Conservative political groups and the NAACP have rarely been friendly. But their already cool relationship has taken a turn for the frosty in the past several days, as the NACCP took direct aim at the tea party movement at its national convention in Kansas City. Last night, delegates at the convention unanimously passed a resolution calling on the tea party movement to “repudiate the racist elements and activities” of its membership in the past.
The reaction from the right is as you’d imagine it.
Scattered incidents of bigotry at tea party rallies have been well documented over the last year, and even tea party leaders have admitted that racism — among other nasty -isms and -obias — can be found at tea party demonstrations. So to critics of the NAACP then, the argument essentially comes down this: tea party bigotry is tangential to the movement, not central to it.
NAACP president Benjamin Jealous agrees with that, and rejects the idea that the NAACP is taking on the ideals of all tea partiers.
“We do not think the tea party is a racist movement,” Jealous told me Tuesday as the clock ticked down toward a vote on the resolution. “Our concern is that it tolerates racism and bigotry by its members.”
“Either you make it clear that there’s no room for racism in your party or you take full responsibility for racist things that have happened at your rallies,” Jealous said.
In response to statements like that, the right ramped up a full Internet-based assault on the NAACP resolution, and the organization itself.
“I’m busy today so notify me asap when NAACP renders verdict: are liberty-loving, equality-respecting patriots racist?” Sarah Palin tweeted Tuesday. “Bated breath,waiting…”
Michelle Malkin called the NAACP convention a “grievance-palooza” and tweeted that it’s an “NAACP smear-fest against the Tea Party.” And this from John Hinderaker at Powerline: “It is a sad day for a once-respected organization; truthfully, though, it has been a long time since anyone has taken the NCAAP seriously.”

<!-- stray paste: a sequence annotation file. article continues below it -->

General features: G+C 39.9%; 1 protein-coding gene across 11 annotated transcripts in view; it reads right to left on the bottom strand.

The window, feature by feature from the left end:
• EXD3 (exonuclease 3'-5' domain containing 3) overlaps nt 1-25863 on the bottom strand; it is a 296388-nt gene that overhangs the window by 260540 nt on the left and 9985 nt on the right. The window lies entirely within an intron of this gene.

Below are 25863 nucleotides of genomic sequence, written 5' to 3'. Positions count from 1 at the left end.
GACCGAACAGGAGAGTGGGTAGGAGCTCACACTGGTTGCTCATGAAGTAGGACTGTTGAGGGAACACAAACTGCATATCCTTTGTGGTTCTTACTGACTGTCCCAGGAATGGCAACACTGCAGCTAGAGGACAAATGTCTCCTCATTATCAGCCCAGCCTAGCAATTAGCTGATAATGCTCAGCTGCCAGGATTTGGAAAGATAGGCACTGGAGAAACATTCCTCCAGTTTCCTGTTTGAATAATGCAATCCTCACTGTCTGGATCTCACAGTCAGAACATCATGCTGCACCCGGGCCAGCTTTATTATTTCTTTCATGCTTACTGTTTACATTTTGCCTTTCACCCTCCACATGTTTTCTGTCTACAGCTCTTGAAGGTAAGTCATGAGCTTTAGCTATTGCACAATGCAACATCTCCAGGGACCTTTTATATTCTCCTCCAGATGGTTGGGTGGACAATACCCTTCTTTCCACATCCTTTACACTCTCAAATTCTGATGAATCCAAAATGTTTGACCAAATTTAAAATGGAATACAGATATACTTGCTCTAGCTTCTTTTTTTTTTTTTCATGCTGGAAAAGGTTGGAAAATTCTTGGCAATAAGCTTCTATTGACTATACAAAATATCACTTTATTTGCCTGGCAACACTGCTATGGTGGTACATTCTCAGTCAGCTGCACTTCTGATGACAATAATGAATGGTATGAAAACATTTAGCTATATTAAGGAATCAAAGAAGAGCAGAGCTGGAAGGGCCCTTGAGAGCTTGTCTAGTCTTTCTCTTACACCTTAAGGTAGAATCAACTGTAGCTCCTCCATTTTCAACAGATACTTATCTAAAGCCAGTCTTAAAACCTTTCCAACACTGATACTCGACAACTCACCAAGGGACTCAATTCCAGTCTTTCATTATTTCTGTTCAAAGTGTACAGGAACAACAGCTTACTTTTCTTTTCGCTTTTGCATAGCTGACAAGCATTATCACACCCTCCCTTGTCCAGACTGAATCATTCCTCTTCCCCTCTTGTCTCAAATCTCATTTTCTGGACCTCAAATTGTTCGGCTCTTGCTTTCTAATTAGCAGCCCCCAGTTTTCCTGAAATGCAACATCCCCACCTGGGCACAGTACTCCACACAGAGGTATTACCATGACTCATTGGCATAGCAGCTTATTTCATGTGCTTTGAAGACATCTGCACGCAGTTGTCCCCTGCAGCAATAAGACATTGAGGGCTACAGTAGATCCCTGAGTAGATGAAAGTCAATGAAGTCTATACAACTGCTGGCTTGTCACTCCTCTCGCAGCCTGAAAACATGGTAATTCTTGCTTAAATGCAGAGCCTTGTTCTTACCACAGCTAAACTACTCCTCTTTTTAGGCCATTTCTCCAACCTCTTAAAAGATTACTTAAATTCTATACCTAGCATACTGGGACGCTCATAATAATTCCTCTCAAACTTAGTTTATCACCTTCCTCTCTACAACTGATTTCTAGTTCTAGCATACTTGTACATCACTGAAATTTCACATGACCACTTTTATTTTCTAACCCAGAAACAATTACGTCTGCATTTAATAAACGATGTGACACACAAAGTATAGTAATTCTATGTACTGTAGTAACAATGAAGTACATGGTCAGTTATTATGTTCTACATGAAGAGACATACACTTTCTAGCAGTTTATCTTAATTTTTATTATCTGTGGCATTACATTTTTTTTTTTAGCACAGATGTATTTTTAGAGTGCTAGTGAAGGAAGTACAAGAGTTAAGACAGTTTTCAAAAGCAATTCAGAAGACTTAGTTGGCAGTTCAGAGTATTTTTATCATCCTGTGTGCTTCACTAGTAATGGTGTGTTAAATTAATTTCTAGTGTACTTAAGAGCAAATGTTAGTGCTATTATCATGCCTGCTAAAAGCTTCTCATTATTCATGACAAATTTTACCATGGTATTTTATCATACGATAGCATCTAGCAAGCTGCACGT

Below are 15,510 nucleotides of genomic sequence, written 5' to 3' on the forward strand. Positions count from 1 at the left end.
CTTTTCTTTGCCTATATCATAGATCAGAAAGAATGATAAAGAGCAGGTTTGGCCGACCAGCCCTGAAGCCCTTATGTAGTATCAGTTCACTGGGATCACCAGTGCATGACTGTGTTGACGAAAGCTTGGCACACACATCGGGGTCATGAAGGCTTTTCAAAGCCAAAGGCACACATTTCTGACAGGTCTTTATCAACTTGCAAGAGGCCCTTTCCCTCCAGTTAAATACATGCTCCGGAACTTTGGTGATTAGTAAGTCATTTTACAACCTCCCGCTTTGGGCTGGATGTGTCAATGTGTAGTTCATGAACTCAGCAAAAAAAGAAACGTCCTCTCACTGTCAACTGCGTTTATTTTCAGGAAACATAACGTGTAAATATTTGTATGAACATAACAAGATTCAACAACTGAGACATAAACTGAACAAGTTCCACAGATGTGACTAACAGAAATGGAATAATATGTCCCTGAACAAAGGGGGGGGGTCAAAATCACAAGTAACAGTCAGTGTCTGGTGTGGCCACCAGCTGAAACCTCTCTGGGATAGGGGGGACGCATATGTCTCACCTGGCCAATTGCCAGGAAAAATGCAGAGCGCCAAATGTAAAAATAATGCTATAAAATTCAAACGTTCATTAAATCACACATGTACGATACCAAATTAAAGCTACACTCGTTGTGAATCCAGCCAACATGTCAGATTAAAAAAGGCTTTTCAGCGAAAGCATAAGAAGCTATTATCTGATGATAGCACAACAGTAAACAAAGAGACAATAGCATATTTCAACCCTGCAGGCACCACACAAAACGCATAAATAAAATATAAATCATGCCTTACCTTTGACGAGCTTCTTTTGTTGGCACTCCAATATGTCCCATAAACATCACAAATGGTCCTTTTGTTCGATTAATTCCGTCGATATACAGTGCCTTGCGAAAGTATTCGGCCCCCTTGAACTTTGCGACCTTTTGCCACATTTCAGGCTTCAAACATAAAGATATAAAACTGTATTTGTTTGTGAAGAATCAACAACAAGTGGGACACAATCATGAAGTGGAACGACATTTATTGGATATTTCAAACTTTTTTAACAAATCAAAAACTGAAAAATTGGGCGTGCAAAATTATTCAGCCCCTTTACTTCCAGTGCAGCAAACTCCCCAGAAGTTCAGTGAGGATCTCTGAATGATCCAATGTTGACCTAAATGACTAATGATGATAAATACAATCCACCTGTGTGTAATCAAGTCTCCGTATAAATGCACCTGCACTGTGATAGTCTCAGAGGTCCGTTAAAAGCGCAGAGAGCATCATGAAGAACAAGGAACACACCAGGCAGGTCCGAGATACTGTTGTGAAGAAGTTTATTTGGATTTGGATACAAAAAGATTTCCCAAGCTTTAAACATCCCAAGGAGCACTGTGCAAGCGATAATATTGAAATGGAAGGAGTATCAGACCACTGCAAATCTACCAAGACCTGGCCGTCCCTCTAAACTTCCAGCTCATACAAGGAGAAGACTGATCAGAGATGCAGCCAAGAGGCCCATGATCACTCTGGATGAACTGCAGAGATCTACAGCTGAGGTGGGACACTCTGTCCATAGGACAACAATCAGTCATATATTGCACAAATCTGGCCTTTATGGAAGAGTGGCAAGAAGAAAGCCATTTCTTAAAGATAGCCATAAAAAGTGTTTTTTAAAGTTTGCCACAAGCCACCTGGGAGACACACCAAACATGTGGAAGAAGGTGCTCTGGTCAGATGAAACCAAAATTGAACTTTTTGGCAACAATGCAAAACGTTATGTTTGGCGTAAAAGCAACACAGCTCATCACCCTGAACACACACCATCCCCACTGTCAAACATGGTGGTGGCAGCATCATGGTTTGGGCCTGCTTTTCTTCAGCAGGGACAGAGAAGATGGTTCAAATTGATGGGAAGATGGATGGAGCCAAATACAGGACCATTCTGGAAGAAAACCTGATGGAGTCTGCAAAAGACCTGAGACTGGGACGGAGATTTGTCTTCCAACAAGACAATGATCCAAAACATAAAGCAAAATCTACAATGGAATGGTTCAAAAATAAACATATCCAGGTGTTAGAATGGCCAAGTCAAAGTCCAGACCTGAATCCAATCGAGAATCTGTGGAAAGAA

A St. Louis tea party group called on the IRS to revoke the NAACP’s tax-exempt status, claiming that the resolution proves the group is nothing but a political arm of the tea party’s opponents.
Tea party leaders quoted by mainstream media outlets basically all offered the same response to the resolution: We already don’t tolerate racism, and we condemn it when we see it. In April, after the health care vote and its accompanying violent rhetoric from some reform opponents, several tea partier leaders I spoke to said they were making a concerted effort to rein in some of their fringier members.
But Jealous told me those efforts are not apparent at the national leadership level of the tea party.
“Do you see the press releases on their website? I don’t,” Jealous said. “What you do behind the scenes is important but it’s not enough if you don’t make it public.”
The final language of the resolution won’t be released until the NAACP board of directors votes on it in October. But Jealous said the NAACP has already been monitoring the tea party for racist rhetoric and said the resolution is largely just a formalized version of the organization’s existing views.
“We hope it will wake up the country and wake up the leadership of the movement to come out and condemn the racism that has occurred,” he said. “We need the anti-racists in the tea party movement to stand up and be clear that this will not be tolerated.”
Jealous took direct aim at former House Republican leader Dick Armey, who as chair of FreedomWorks is often seen as the voice of the tea party movement. Jealous said Armey and other tea party leaders “tolerate bigotry and racism within the ranks,” and allow racist groups to piggyback on the tea party into political legitimacy.
Nearly everyone on the right who mentioned the resolution Tuesday called it hypocritical because the NAACP wasn’t taking similar action to condemn the conservative cause celebre, the antics of the New Black Panther Party.
I asked Jealous what he would say to the leadership of the NBPP — which critics on both sides of the aisle have alleged is an outwardly racist group — about self-policing bigotry.
“Our message to them is the same thing,” Jealous said. “They should not tolerate racism and bigotry in their ranks. Move those people out of your organization.”
But he said that all the talk of the party is being used by conservatives to essentially change the subject from the issue of the outward signs of racism in many conservative demonstrations these days.
“The Black Panther party is a flea compared to the tea party dog,” Jealous said.